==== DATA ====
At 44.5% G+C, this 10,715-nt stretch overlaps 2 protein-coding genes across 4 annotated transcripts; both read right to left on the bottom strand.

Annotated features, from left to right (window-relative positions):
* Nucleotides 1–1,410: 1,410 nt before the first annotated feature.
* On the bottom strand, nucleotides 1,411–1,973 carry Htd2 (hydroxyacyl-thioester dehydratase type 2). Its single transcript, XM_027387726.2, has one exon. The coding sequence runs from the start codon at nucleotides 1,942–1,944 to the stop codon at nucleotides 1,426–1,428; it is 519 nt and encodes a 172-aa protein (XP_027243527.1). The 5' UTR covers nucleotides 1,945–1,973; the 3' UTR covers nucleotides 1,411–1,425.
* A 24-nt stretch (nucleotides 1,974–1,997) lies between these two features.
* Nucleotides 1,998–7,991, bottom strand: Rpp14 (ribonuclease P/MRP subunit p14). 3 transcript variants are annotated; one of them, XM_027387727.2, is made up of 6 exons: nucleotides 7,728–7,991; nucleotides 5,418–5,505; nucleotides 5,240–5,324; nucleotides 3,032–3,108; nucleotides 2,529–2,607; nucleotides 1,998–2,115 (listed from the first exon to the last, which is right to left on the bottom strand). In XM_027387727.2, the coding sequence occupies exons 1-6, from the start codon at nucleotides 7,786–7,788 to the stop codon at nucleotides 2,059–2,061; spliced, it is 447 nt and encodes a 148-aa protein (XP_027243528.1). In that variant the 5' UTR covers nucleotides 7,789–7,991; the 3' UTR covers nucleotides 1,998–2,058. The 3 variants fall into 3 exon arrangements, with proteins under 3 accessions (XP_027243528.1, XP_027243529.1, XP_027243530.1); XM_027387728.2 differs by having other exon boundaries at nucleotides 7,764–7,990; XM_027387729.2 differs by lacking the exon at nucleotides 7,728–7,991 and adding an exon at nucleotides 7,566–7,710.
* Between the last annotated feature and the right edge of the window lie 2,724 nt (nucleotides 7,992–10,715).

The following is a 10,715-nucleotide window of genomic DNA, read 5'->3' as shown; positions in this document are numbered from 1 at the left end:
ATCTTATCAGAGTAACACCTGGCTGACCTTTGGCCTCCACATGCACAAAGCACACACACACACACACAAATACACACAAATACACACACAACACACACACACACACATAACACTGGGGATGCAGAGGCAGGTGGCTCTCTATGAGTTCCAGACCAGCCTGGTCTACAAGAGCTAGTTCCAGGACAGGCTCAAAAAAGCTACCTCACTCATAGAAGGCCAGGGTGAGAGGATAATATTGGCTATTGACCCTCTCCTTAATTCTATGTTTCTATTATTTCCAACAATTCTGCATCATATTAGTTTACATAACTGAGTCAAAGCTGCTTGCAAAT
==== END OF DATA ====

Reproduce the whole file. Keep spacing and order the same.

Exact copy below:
At 44.5% G+C, this 10,715-nt stretch overlaps 2 protein-coding genes across 4 annotated transcripts; both read right to left on the bottom strand.

Annotated features, from left to right (window-relative positions):
* Nucleotides 1–1,410: 1,410 nt before the first annotated feature.
* On the bottom strand, nucleotides 1,411–1,973 carry Htd2 (hydroxyacyl-thioester dehydratase type 2). Its single transcript, XM_027387726.2, has one exon. The coding sequence runs from the start codon at nucleotides 1,942–1,944 to the stop codon at nucleotides 1,426–1,428; it is 519 nt and encodes a 172-aa protein (XP_027243527.1). The 5' UTR covers nucleotides 1,945–1,973; the 3' UTR covers nucleotides 1,411–1,425.
* A 24-nt stretch (nucleotides 1,974–1,997) lies between these two features.
* Nucleotides 1,998–7,991, bottom strand: Rpp14 (ribonuclease P/MRP subunit p14). 3 transcript variants are annotated; one of them, XM_027387727.2, is made up of 6 exons: nucleotides 7,728–7,991; nucleotides 5,418–5,505; nucleotides 5,240–5,324; nucleotides 3,032–3,108; nucleotides 2,529–2,607; nucleotides 1,998–2,115 (listed from the first exon to the last, which is right to left on the bottom strand). In XM_027387727.2, the coding sequence occupies exons 1-6, from the start codon at nucleotides 7,786–7,788 to the stop codon at nucleotides 2,059–2,061; spliced, it is 447 nt and encodes a 148-aa protein (XP_027243528.1). In that variant the 5' UTR covers nucleotides 7,789–7,991; the 3' UTR covers nucleotides 1,998–2,058. The 3 variants fall into 3 exon arrangements, with proteins under 3 accessions (XP_027243528.1, XP_027243529.1, XP_027243530.1); XM_027387728.2 differs by having other exon boundaries at nucleotides 7,764–7,990; XM_027387729.2 differs by lacking the exon at nucleotides 7,728–7,991 and adding an exon at nucleotides 7,566–7,710.
* Between the last annotated feature and the right edge of the window lie 2,724 nt (nucleotides 7,992–10,715).

The following is a 10,715-nucleotide window of genomic DNA, read 5'->3' as shown; positions in this document are numbered from 1 at the left end:
ATCTTATCAGAGTAACACCTGGCTGACCTTTGGCCTCCACATGCACAAAGCACACACACACACACACAAATACACACAAATACACACACAACACACACACACACACATAACACTGGGGATGCAGAGGCAGGTGGCTCTCTATGAGTTCCAGACCAGCCTGGTCTACAAGAGCTAGTTCCAGGACAGGCTCAAAAAAGCTACCTCACTCATAGAAGGCCAGGGTGAGAGGATAATATTGGCTATTGACCCTCTCCTTAATTCTATGTTTCTATTATTTCCAACAATTCTGCATCATATTAGTTTACATAACTGAGTCAAAGCTGCTTGCAAAT